Where he had failed with women, he was succeeding with men! The outrageous butchery of the birds and the circumstances under which they were tortured appealed with direct force to the sporting instinct in every man, and aroused him. Bok explained to each that he need expect no support for such a measure from women save from the members of the Audubon Societies, and a few humanitarian women and bird-lovers. Women, as a whole, he argued from his experiences, while they would not go so far as openly to oppose such a measure, for fear of public comment, would do nothing to further its passage, for in their hearts they preferred failure to success for the legislation. They had frankly told him so: he was not speaking from theory.
In one State after another Bok got into touch with legislators. He counselled, in each case, a quiet passage for the measure instead of one that would draw public attention to it.
Meanwhile, a strong initiative had come from the Audubon Societies throughout the country, and from the National Association of Audubon Societies, at New York. This latter society also caused to be introduced bills of its own to the same and in various legislatures, and here Bok had a valuable ally. It was a curious fact that the Audubon officials encountered their strongest resistance in Bok’s own State: Pennsylvania. But Bok’s personal acquaintance with legislators in his Keystone State helped here materially.
The demand for the aigrette constantly increased and rose to hitherto unknown figures. In one State where Bok’s measure was pending before the legislature, he heard of the coming of an unusually large shipment of aigrettes to meet this increased demand. He wired the legislator in charge of the measure apprising him of this fact, of what he intended to do, and urging speed in securing the passage of the bill. Then he caused the shipment to be seized at the dock on the ground of illegal importation.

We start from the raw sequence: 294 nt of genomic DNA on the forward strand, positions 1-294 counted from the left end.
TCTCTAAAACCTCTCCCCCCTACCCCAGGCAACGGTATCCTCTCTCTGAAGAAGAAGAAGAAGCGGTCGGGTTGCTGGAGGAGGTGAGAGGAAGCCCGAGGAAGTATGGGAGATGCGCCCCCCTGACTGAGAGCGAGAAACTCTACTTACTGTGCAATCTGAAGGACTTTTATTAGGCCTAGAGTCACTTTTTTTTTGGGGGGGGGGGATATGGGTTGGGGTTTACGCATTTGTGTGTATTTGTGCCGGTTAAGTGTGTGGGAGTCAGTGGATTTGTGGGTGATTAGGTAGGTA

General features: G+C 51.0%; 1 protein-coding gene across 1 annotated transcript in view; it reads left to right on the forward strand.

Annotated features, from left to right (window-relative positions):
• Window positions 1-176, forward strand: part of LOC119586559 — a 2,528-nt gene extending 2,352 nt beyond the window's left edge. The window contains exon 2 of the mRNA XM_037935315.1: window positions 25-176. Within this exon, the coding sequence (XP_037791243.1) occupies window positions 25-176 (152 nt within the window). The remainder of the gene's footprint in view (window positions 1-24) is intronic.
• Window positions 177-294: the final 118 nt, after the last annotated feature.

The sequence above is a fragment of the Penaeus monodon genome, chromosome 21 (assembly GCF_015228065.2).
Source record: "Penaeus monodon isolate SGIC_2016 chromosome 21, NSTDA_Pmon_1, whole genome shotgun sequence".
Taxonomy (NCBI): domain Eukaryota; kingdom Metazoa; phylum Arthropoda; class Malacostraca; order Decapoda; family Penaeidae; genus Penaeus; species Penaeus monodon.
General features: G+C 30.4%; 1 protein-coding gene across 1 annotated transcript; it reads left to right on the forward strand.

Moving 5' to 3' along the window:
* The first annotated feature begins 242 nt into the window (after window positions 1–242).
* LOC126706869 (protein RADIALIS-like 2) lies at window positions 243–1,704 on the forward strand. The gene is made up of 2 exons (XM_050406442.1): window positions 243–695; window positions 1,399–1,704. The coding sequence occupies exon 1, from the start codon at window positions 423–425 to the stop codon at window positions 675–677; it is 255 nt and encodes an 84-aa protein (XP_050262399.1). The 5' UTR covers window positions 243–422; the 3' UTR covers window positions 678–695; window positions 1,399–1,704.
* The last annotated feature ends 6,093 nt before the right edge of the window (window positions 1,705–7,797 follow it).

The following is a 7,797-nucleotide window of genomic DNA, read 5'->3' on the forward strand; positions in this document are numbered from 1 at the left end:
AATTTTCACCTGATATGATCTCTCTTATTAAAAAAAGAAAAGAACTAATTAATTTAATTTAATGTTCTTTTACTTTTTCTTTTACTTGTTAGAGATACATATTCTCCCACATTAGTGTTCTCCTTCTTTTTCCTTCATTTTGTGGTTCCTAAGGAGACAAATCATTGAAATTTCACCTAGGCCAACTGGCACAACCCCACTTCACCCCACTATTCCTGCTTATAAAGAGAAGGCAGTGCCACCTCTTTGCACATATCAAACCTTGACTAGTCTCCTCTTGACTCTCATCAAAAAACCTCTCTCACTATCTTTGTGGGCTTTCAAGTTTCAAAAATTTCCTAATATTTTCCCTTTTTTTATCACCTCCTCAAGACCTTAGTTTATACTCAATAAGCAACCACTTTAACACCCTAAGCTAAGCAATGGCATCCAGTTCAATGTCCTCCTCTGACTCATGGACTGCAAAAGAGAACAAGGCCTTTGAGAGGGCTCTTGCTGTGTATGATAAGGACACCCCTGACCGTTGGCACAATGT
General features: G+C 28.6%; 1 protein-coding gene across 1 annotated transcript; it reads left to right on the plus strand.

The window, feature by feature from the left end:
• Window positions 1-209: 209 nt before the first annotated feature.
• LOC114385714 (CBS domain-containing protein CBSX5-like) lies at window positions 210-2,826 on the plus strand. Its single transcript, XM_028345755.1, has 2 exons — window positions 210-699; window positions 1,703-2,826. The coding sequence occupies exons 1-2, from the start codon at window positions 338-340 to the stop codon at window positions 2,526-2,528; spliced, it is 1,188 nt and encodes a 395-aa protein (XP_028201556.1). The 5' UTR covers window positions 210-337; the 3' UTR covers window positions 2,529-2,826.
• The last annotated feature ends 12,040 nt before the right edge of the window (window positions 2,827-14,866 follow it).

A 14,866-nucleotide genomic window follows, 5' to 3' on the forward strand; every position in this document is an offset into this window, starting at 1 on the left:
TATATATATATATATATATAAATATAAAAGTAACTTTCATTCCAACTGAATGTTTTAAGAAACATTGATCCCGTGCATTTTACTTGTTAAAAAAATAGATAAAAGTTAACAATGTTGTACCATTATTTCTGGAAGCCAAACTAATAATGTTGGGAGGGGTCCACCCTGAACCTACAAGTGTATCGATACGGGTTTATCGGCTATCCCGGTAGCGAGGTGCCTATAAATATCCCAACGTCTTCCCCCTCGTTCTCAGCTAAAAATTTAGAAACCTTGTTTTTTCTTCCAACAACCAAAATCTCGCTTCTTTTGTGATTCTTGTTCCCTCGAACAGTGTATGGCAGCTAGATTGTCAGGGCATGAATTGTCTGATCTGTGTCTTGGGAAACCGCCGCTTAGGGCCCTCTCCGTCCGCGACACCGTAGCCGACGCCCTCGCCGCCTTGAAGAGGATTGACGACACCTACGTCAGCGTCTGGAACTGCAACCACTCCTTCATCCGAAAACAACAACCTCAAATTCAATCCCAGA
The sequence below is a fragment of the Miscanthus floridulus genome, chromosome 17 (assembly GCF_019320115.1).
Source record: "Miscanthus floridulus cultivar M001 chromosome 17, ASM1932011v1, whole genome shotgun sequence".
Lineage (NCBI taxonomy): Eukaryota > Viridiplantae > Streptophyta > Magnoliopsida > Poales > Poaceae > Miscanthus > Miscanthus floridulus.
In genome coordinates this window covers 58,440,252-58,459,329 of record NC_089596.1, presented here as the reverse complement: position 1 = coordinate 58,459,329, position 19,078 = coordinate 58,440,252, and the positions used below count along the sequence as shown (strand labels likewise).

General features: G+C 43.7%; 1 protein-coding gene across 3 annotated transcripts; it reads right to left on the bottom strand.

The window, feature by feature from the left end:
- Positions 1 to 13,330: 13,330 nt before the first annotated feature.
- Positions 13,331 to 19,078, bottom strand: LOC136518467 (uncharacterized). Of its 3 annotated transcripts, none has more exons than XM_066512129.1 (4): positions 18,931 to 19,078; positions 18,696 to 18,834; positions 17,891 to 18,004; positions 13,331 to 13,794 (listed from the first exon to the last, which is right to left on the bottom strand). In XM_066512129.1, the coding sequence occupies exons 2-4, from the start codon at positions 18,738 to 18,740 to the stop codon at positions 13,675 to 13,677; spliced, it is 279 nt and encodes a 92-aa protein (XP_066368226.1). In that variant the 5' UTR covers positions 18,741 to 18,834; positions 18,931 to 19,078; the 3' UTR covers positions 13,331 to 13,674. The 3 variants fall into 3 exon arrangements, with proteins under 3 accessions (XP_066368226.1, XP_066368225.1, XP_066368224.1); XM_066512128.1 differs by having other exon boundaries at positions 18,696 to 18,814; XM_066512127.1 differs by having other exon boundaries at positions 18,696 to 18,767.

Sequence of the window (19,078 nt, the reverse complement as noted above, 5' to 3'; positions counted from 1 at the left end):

The importing firm at once secured an injunction restraining the seizure. Bok replied by serving a writ setting the injunction aside. The lawyers of the importers got busy, of course, but meanwhile the legislator had taken advantage of a special evening session, had the bill passed, and induced the governor to sign it, the act taking effect at once.
This was exactly what Bok had been playing for. The aigrettes were now useless; they could not be reshipped to another State, they could not be offered for sale. The suit was dropped, and Bok had the satisfaction of seeing the entire shipment, valued at $160,000, destroyed. He had not saved the lives of the mother-birds, but, at least, he had prevented hundreds of American women from wearing the hallmark of torture.
State after State now passed an aigrette-prohibition law until fourteen of the principal States, including practically all the large cities, fell into line.
Later, the National Association of Audubon Societies had introduced into the United States Congress and passed a bill prohibiting the importation of bird-feathers into the country, thus bringing a Federal law into existence.
Bok had won his fight, it is true, but he derived little satisfaction from the character of his victory. His ideal of womanhood had received a severe jolt. Women had revealed their worst side to him, and he did not like the picture. He had appealed to what he had been led to believe was the most sacred instinct in a woman’s nature. He received no response. Moreover, he saw the deeper love for personal vanity and finery absolutely dominate the mother-instinct. He was conscious that something had toppled off its pedestal which could never be replaced.
He was aware that his mother’s words, when he accepted his editorial position, were coming terribly true: “I am sorry you are going to take this position. It will cost you the high ideal you have always held of your mother’s sex. But a nature, as is the feminine nature, wholly swayed inwardly by emotion, and outwardly influenced by an insatiate love for personal adornment, will never stand the analysis you will give it.”
He realized that he was paying a high price for his success. Such experiences as these—and, unfortunately, they were only two of several—were doubtless in his mind when, upon his retirement, the newspapers clamored for his opinions of women. “No, thank you,” he said to one and all, “not a word.”
He did not give his reasons.
He never will.
Did you happen to miss the previous chapter? Read Chapter 28